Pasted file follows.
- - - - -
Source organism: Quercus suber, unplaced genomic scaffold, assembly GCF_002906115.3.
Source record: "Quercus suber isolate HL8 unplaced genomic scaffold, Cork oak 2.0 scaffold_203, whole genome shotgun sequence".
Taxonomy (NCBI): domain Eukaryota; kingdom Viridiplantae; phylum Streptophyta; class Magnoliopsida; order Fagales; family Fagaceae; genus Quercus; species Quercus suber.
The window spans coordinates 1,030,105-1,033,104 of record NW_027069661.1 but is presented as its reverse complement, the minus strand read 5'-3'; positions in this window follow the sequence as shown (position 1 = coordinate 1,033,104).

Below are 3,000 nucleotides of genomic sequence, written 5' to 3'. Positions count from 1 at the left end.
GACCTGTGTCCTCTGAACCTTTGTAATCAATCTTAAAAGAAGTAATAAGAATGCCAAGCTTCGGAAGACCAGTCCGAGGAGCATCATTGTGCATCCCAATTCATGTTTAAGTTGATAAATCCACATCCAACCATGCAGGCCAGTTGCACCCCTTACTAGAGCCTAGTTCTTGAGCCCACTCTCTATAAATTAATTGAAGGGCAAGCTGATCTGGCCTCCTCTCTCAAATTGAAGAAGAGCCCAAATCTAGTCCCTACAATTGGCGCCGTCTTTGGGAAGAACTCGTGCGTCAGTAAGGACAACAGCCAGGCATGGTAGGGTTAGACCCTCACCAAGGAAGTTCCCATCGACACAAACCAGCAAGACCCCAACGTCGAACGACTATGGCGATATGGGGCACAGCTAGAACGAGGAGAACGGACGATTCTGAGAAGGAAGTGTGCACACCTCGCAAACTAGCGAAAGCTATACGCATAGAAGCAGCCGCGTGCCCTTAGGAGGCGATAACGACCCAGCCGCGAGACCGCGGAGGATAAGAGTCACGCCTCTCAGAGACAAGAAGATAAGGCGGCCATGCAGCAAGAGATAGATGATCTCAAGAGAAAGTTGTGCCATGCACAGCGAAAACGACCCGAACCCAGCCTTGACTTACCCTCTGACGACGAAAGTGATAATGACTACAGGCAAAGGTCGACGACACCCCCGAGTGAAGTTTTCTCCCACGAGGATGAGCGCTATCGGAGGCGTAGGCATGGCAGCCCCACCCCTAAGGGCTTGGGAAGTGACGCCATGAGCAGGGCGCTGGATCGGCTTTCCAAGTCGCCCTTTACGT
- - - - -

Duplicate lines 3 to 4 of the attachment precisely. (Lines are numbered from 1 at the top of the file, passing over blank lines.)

Taxonomy (NCBI): domain Eukaryota; kingdom Viridiplantae; phylum Streptophyta; class Magnoliopsida; order Fagales; family Fagaceae; genus Quercus; species Quercus suber.
The window spans coordinates 1,030,105-1,033,104 of record NW_027069661.1 but is presented as its reverse complement, the minus strand read 5'-3'; positions in this window follow the sequence as shown (position 1 = coordinate 1,033,104).